High definition video recording takes another step towards mainstream with Sony’s latest HD video camcorder. With a price of $1700, the HDR-HC3 is about $300 cheaper than its predecessor HC1 at launch and slowly gets into the reach of video enthusiasts.
The new HDR-HC3 is about 26% smaller than its predecessor and is equipped with a Carl Zeiss Vario-Sonnar lens and Sony’s new ClearVid CMOS sensor. Users can shoot still images simultaneously with video recording. The resolution of the pictures is 2.3 megapixel in high definition mode (16:9 aspect ratio) and 1.7 megapixels in standard definition mode (4:3).
While high definition on the TV today offers a standard resolution of 720p (720 progressive lines) and is quickly heading towards 1080p, the HDR-HC3 records in 1080i – which has been the focus of an ongoing discussion, whether this standard can be considered “true” HD or not.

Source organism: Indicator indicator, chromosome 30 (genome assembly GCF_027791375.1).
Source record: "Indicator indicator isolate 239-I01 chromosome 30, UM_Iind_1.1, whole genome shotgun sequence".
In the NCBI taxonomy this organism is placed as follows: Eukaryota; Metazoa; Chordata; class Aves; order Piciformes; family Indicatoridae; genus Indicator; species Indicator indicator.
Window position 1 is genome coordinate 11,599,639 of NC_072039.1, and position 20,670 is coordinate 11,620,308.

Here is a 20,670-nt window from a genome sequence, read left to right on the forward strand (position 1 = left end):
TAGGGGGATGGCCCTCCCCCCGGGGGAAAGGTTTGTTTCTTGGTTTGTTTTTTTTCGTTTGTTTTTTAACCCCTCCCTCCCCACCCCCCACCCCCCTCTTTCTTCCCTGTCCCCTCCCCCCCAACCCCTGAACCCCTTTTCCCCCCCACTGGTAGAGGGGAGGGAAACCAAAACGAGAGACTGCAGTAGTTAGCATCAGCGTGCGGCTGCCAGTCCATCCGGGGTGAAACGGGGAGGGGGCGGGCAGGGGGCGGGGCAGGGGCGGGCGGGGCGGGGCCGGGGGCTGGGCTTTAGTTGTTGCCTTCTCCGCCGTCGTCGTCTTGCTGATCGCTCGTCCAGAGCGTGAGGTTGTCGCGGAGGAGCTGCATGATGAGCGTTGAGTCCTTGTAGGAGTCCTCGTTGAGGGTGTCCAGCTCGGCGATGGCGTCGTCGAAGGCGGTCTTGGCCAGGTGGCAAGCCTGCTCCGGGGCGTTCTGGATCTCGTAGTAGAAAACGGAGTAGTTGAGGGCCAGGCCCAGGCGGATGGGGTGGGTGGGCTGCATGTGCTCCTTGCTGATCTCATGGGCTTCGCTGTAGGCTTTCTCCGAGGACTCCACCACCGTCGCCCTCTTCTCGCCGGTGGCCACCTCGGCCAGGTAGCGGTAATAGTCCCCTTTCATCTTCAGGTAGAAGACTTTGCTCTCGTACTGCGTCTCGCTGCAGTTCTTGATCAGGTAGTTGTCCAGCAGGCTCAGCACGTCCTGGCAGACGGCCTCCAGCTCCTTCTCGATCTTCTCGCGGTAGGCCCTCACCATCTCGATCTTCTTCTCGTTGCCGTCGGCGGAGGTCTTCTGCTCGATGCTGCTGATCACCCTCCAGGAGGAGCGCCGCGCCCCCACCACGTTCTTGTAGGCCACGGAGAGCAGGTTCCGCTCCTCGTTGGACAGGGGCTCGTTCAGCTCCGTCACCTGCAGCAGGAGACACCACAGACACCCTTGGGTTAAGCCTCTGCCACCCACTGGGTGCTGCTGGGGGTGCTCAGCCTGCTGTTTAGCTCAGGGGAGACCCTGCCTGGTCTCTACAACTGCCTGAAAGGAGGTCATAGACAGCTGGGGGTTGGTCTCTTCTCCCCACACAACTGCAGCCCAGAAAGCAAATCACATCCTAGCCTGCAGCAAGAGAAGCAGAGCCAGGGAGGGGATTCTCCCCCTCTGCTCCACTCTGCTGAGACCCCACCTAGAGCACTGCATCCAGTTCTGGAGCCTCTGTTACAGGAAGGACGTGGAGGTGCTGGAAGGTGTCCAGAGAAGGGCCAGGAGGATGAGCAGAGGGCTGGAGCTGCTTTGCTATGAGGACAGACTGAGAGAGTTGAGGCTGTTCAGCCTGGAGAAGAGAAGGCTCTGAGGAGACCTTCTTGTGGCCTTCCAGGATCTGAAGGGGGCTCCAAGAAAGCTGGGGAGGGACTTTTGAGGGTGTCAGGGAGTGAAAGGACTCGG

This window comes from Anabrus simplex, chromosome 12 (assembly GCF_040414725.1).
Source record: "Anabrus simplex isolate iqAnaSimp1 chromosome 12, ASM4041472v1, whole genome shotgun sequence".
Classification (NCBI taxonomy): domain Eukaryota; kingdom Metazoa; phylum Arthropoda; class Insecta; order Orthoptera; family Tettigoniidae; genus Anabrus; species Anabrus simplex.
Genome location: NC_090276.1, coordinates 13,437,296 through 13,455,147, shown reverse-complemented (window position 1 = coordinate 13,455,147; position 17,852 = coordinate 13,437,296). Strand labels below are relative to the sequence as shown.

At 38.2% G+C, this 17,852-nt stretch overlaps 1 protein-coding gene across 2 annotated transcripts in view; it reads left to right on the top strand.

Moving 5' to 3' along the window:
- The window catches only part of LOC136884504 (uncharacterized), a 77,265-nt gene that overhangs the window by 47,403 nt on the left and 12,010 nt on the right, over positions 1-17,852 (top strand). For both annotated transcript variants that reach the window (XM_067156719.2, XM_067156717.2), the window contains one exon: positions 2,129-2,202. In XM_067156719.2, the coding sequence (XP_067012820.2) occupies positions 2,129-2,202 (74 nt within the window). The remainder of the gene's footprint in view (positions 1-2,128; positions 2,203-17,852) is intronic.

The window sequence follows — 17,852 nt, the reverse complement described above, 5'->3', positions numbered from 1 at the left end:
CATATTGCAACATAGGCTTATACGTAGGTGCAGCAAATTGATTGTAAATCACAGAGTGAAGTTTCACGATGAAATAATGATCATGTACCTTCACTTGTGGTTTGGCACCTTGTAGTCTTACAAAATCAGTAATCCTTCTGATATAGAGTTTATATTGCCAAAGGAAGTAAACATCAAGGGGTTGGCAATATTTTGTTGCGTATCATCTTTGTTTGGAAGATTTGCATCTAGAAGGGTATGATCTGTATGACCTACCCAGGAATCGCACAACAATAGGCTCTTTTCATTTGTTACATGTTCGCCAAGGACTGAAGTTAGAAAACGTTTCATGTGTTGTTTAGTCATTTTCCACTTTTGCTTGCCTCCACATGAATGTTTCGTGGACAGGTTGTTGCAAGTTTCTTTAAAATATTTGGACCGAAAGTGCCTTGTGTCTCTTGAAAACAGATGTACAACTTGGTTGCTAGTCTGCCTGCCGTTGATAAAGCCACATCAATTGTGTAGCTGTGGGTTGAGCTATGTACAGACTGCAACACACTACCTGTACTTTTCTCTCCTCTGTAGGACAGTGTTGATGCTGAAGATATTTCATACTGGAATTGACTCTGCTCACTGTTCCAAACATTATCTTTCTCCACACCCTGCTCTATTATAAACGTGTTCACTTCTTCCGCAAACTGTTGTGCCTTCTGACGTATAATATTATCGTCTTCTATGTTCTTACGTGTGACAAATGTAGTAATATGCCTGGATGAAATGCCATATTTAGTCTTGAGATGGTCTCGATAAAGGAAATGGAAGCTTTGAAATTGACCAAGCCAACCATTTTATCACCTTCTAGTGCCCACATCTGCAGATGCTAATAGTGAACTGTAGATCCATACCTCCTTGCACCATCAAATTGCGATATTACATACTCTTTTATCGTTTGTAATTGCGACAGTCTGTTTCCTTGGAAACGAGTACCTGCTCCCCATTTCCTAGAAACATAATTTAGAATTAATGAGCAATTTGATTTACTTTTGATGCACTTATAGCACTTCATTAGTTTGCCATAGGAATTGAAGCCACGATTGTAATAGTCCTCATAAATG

1080i stands for 1080 lines that are created through interlaced rendering. While in 1080p all 1080 lines are recorded and displayed in one batch, 1080i records first the 540 even-numbered lines of a frame, followed by a second step that captures the remaining 540 odd-numbered lines. The two sets are re-assembled when displayed on a high definition TV, which results in frames that can be fuzzier than a progressively rendered 1080p or even 720p sequence.
The HDR-HC3 will be hitting store shelves in April.
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